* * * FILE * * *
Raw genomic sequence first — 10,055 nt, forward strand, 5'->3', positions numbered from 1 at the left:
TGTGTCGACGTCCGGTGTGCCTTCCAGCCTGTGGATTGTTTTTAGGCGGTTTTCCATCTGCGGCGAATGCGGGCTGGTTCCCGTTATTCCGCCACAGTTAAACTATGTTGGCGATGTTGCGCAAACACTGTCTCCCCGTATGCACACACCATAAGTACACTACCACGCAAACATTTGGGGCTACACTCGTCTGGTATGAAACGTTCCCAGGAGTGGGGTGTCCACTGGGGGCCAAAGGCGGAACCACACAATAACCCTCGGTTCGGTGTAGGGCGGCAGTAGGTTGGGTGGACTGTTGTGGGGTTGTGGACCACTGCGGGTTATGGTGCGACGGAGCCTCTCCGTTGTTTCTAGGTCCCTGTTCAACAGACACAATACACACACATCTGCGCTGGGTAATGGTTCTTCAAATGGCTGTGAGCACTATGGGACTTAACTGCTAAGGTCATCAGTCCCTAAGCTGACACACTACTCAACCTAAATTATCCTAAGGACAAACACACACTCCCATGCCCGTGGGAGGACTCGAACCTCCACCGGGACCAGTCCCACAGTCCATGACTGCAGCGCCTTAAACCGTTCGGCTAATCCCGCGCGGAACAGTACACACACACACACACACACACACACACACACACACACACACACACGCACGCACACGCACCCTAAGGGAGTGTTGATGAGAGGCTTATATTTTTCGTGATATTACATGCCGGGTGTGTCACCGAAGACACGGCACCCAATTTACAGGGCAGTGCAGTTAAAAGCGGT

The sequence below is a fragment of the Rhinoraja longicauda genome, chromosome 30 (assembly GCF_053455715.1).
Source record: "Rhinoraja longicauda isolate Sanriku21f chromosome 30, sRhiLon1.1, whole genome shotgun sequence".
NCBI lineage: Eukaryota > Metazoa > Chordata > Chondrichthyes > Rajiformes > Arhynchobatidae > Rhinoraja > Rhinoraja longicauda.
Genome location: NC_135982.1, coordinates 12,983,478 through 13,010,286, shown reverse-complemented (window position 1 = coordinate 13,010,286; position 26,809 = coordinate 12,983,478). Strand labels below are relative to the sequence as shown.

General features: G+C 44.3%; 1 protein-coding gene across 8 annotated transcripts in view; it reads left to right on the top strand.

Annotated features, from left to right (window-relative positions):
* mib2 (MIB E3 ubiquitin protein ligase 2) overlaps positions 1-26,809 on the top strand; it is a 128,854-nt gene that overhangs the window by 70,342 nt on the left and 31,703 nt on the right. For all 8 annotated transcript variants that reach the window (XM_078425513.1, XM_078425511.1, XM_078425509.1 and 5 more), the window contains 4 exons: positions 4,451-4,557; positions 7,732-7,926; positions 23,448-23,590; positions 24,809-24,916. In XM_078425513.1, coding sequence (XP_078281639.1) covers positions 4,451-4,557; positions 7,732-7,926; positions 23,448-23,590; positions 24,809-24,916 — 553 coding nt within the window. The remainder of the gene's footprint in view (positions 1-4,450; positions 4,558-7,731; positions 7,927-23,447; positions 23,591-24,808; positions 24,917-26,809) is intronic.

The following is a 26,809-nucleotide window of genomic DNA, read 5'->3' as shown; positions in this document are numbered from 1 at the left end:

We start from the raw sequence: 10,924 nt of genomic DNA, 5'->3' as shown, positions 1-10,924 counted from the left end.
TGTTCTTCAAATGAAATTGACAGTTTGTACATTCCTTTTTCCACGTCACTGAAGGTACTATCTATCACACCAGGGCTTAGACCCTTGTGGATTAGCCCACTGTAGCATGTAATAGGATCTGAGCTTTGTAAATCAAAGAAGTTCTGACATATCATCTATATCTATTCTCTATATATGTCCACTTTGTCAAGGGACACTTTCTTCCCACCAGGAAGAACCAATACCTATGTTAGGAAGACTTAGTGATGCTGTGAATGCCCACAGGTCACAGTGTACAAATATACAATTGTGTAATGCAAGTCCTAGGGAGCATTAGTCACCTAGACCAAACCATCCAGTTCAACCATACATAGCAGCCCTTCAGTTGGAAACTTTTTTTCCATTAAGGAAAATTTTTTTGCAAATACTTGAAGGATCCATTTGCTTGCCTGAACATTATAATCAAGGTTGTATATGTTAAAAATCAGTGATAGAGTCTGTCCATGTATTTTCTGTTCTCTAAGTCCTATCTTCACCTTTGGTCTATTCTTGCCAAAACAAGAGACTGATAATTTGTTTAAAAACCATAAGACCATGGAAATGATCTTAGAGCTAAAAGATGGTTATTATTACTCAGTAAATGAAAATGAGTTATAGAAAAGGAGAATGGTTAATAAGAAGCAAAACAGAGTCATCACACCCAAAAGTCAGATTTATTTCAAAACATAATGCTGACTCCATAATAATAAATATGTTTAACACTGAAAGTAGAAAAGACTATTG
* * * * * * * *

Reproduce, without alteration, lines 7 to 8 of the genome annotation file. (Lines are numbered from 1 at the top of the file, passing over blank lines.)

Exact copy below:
General features: G+C 44.3%; 1 protein-coding gene across 8 annotated transcripts in view; it reads left to right on the top strand.

Annotated features, from left to right (window-relative positions):